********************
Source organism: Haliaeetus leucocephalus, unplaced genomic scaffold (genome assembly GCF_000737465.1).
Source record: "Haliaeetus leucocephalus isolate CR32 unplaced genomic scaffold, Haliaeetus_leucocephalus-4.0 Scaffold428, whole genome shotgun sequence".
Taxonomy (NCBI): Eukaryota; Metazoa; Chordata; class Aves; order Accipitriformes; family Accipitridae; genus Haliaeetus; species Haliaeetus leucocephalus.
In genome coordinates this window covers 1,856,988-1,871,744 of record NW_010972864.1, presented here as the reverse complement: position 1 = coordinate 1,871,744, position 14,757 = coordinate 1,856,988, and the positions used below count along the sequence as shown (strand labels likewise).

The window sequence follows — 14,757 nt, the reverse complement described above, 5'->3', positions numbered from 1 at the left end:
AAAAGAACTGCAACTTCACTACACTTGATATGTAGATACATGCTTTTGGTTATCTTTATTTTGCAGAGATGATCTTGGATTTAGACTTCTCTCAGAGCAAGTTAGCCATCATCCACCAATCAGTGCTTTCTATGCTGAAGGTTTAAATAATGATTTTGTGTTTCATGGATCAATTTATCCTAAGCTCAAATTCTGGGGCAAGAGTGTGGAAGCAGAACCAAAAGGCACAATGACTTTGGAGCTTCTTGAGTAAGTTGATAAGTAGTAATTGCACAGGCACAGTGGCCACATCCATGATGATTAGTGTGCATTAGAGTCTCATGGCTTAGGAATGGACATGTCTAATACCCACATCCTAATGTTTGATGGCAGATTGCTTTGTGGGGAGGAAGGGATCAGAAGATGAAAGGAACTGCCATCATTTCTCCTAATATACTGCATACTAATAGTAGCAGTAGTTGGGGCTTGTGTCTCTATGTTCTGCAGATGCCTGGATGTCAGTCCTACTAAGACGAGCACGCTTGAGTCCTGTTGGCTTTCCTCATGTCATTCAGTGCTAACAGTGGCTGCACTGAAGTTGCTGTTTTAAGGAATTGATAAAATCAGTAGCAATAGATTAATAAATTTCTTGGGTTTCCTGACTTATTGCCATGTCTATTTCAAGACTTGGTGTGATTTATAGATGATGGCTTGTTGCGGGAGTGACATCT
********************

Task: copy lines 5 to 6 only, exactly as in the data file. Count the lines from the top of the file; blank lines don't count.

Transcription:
The window sequence follows — 14,757 nt, the reverse complement described above, 5'->3', positions numbered from 1 at the left end:
AAAAGAACTGCAACTTCACTACACTTGATATGTAGATACATGCTTTTGGTTATCTTTATTTTGCAGAGATGATCTTGGATTTAGACTTCTCTCAGAGCAAGTTAGCCATCATCCACCAATCAGTGCTTTCTATGCTGAAGGTTTAAATAATGATTTTGTGTTTCATGGATCAATTTATCCTAAGCTCAAATTCTGGGGCAAGAGTGTGGAAGCAGAACCAAAAGGCACAATGACTTTGGAGCTTCTTGAGTAAGTTGATAAGTAGTAATTGCACAGGCACAGTGGCCACATCCATGATGATTAGTGTGCATTAGAGTCTCATGGCTTAGGAATGGACATGTCTAATACCCACATCCTAATGTTTGATGGCAGATTGCTTTGTGGGGAGGAAGGGATCAGAAGATGAAAGGAACTGCCATCATTTCTCCTAATATACTGCATACTAATAGTAGCAGTAGTTGGGGCTTGTGTCTCTATGTTCTGCAGATGCCTGGATGTCAGTCCTACTAAGACGAGCACGCTTGAGTCCTGTTGGCTTTCCTCATGTCATTCAGTGCTAACAGTGGCTGCACTGAAGTTGCTGTTTTAAGGAATTGATAAAATCAGTAGCAATAGATTAATAAATTTCTTGGGTTTCCTGACTTATTGCCATGTCTATTTCAAGACTTGGTGTGATTTATAGATGATGGCTTGTTGCGGGAGTGACATCT